Credit Suisse reported outflows of 61.2 billion Swiss francs ($69 billion) in the first quarter and took a massive writedown on its wealth management unit, underscoring the challenges UBS faces in retaining key clients and assets following an emergency administration. challenge.
UBS reported a net outflow of 47.1 billion Swiss francs in wealth management, traditionally its most valuable business, and said a 1.3 billion Swiss franc impairment charge was mostly related to the unit.
The bank raised its profit warning for the business, saying it expected “significant” losses in the business and across the group this year.
Wealthy clients and retail savers pulled billions of dollars from Credit Suisse in a frenzied few days in March after Saudi shareholders, its main shareholder, said they would not invest more in the company.
It was the second crisis of confidence in the bank in as many months, culminating in the Swiss government mediating a bailout of its biggest rival on fears Credit Suisse would go bankrupt.
The scale of the outflows and losses underscores the risks UBS faces in terms of consolidation, which the bank has said could take up to four years, which UBS Chairman Colm Kelleher believes is much faster than what was executed during the 2008 crisis. Bank takeovers are more difficult.
While Credit Suisse said outflows had slowed but not yet reversed, its Swiss unit also lost about 6.9 billion Swiss francs in outflows, mostly from its private client business, and another 11.6 billion from its asset management business.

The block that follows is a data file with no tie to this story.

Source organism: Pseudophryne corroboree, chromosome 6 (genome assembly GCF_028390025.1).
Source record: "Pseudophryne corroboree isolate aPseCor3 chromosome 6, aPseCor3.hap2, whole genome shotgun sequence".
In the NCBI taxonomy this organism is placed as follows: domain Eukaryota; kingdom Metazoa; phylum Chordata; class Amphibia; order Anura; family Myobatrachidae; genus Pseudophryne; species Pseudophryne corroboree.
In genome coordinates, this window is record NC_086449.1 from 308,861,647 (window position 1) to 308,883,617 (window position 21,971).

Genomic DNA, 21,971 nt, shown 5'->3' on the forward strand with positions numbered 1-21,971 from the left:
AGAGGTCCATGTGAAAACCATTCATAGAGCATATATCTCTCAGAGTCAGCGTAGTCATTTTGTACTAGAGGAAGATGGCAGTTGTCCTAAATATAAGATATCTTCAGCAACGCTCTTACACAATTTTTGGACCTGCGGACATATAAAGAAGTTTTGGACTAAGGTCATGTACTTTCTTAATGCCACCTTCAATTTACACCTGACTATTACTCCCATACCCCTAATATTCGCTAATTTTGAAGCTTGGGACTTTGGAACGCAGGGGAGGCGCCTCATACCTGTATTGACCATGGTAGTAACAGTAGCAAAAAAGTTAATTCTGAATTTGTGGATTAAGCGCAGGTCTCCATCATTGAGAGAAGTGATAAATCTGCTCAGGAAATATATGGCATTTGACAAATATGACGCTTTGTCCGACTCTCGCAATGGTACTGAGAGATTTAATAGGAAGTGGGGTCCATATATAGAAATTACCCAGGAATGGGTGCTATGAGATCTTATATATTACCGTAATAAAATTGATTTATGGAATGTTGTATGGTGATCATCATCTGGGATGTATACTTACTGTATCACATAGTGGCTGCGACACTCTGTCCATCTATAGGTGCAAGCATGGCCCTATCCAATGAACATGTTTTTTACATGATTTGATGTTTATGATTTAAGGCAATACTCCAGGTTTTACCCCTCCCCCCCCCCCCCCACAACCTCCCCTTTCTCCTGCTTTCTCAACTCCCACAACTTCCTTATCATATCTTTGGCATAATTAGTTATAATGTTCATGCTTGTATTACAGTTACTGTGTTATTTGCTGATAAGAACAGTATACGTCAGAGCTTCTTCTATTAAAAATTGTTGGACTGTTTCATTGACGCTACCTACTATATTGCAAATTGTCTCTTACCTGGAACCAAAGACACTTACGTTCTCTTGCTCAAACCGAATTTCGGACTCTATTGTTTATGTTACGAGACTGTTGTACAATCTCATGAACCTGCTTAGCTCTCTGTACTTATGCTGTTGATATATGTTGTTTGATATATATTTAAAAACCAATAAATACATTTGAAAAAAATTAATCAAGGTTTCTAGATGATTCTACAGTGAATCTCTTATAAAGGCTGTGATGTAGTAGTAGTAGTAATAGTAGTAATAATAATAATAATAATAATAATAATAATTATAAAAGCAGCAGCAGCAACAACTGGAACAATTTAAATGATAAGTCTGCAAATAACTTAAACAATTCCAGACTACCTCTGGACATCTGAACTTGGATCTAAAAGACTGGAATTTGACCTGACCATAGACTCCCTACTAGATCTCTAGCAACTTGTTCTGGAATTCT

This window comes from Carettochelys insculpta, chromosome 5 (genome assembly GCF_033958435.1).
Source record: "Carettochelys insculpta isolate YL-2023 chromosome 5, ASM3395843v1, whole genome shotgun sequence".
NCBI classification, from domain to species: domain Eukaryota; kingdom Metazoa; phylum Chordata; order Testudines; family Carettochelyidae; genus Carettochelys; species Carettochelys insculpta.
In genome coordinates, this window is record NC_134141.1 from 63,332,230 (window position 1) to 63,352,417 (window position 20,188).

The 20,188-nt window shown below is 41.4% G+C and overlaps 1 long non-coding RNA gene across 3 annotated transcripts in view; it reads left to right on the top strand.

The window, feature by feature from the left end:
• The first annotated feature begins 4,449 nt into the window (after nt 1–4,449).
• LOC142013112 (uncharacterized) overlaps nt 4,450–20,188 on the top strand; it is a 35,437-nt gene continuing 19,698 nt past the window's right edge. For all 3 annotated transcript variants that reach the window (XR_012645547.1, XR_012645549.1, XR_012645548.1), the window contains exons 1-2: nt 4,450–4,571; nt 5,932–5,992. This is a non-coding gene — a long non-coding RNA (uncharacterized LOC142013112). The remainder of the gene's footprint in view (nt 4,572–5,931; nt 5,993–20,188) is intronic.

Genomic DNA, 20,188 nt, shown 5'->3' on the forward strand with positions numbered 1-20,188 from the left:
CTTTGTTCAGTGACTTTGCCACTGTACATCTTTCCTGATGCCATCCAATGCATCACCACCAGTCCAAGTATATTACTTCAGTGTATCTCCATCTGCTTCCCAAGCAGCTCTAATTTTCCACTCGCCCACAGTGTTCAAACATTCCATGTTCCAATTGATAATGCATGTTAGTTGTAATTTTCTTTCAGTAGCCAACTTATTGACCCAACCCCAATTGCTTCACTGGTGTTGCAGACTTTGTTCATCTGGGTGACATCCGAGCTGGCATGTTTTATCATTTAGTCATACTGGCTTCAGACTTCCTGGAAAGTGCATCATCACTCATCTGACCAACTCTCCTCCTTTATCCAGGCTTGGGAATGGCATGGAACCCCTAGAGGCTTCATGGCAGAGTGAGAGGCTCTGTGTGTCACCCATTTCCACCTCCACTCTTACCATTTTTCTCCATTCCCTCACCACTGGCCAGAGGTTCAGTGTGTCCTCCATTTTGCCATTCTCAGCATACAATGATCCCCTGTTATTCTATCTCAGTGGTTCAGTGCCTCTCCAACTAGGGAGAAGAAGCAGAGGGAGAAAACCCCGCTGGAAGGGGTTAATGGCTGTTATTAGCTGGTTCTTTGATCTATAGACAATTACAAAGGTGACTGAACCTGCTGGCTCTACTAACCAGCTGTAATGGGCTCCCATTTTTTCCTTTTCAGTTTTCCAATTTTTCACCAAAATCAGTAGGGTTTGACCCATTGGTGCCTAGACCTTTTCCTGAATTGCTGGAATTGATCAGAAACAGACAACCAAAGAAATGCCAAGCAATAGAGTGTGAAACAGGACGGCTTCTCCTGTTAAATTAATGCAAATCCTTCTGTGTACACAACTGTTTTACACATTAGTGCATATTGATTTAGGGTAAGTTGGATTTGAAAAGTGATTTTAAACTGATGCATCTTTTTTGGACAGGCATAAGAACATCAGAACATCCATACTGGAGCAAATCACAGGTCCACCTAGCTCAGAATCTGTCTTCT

The bank reported a pre-tax profit of 12.8 million Swiss francs in the first quarter, helped by a write-down of 15 billion Swiss francs of additional Tier 1 capital notes to zero when UBS acquired Credit Suisse.
The move proved hugely controversial, with many investors pursuing legal options even after the Swiss government insisted it was consistent with rights under securities contracts. Without adjustments, Credit Suisse posted a loss of 1.3 billion Swiss francs for the quarter.
At the end of the first quarter, Credit Suisse borrowed a total of 108 billion Swiss francs from the Swiss National Bank to support its liquidity levels after repaying 60 billion Swiss francs. It repaid another CHF10 billion in April after the quarter ended.
The central bank’s support was not enough to stop the bailout deal as Credit Suisse’s customer deposits more than halved in six months, falling by another $67 billion in the first quarter.
Credit Suisse began its latest restructuring in October, including cutting as many as 9,000 jobs, as it seeks to return to profitability.
The continuation of asset exits and banker departures is now raising questions about the state of the wealth business that UBS will inherit. Credit Suisse warned on Monday that recent developments had already increased staff turnover.
To help stem the brain drain, UBS wealth chief Iqbal Khan appeared at a town hall alongside his Credit Suisse counterparts, telling key staff that the new owner would offer incentives and retention packages.
The involvement of Khan, who previously ran the international wealth business at Credit Suisse, suggests UBS fears rivals will use the drama to poach staff and clients.
Doubts on social media about Credit Suisse’s financial stability sparked a wave of withdrawals, resulting in a loss of about 110 billion Swiss francs in client assets in the fourth quarter.
Citigroup analysts estimated ahead of Monday’s announcement that Credit Suisse could lose another 110 billion Swiss francs, about a fifth of its client assets, after the merger with UBS.